Fallen Fruit — Literally

Around the corner from my Silver Lake abode is an avocado tree that is the quintessential example of the type of flora promoted by the good people over at Fallen Fruit. With its heavily laden boughs extending far over the sidewalk and into the public domain, the tree is ripe for the picking… if you happen to be 20 feet tall or have an extension ladder of that length handy.

Being ladderless and 14 feet too short, I’ve resorted to waiting things out. But the eager anticipation of guacamole for days has methodically been defeated by what is clearly the stubbornest tree south of Sunset Boulevard. In the months and months (and months!) that the dog and I have walked under it and marveled as its hundreds of children grow fat and sassy, rarely has the obstinate arbor released any of its bounty. Sure, there’s been the occasional squirrel-gnawed or crow-pecked runt found rotting in the gutter, but that’s pretty much it. And while I’ve considered bringing an old shoe with me to toss up and see what I could shake lose, I end up remaining eternally hopeful that nature and gravity will take their inevitable courses and one day I’ll chance upon one or more of its incredible edible emeralds.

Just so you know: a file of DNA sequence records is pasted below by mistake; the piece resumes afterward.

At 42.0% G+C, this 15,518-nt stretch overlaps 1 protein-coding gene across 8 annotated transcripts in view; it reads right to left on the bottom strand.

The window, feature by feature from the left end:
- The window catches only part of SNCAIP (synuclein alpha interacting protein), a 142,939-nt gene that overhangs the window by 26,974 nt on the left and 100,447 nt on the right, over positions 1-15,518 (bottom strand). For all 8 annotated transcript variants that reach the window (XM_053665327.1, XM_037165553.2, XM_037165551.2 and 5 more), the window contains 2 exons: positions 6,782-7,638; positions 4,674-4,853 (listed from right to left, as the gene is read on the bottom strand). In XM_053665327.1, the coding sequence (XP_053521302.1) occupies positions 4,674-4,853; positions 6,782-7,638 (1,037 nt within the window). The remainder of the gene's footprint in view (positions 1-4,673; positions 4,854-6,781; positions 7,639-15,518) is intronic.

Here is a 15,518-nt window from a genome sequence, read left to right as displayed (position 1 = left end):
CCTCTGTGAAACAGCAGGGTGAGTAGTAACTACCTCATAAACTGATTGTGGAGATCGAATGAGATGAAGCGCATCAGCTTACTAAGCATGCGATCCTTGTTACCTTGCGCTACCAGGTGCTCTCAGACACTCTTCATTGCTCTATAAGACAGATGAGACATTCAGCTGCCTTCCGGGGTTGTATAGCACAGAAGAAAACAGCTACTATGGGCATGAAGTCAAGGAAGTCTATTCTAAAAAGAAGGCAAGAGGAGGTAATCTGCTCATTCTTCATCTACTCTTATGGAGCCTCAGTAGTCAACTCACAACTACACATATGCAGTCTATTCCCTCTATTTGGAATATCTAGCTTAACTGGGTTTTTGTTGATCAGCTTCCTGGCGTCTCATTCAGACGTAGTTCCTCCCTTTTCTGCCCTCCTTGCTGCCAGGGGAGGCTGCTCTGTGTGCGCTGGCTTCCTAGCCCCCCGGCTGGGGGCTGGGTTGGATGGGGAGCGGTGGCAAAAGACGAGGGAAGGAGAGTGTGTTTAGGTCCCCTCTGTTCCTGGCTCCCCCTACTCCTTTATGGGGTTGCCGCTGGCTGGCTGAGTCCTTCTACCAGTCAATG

Well, today was that glorious day. But the dog and I didn’t just finally happen upon one downed on the ground. Noooo my friends, that would be too easy, especially with a tree that has such a flair for the dramatique… and perhaps rusty bombardier skills. For on this morning’s march beneath it, no sooner had I sighed at yet another day left empty handed when there came a distinct whump! a yard or so off my starboard bow and following my inital flinch and glance upward to see if she’d been aiming for me, like Cap’n Ahab after his big fish I heaved to and plunged forth after my great green whale, which tumbled away from me toward the end of the earth, otherwise known as the curb.

Isn’t she a beauty? See for yourself after the jump. For scale in the picture I used my lucky 1942 quarter, given to me by my Uncle Rodger who carried it with him every mission he flew as a B-17 sidegunner during World War II.

Of course, she’ll need some additional ripening, but if I can wait since the fall for her to fall, a few more days on the kitchen windowsill are totally doable.


PS. April Fool’s about the quarter. It is indeed my lucky quarter and a 1942 one at that, and my uncle was a sidegunner in a B-17 during World War II, but it’s astronomically unlikely the two ever crossed paths. If you’re interested here’s how I met the coin in August 2005.

3 thoughts on “Fallen Fruit — Literally”

  1. Might I suggest you get one of those telescoping poles used to change ceiling light bulbs? You could probably harvest a lot of them with that, if they can extend high enough.

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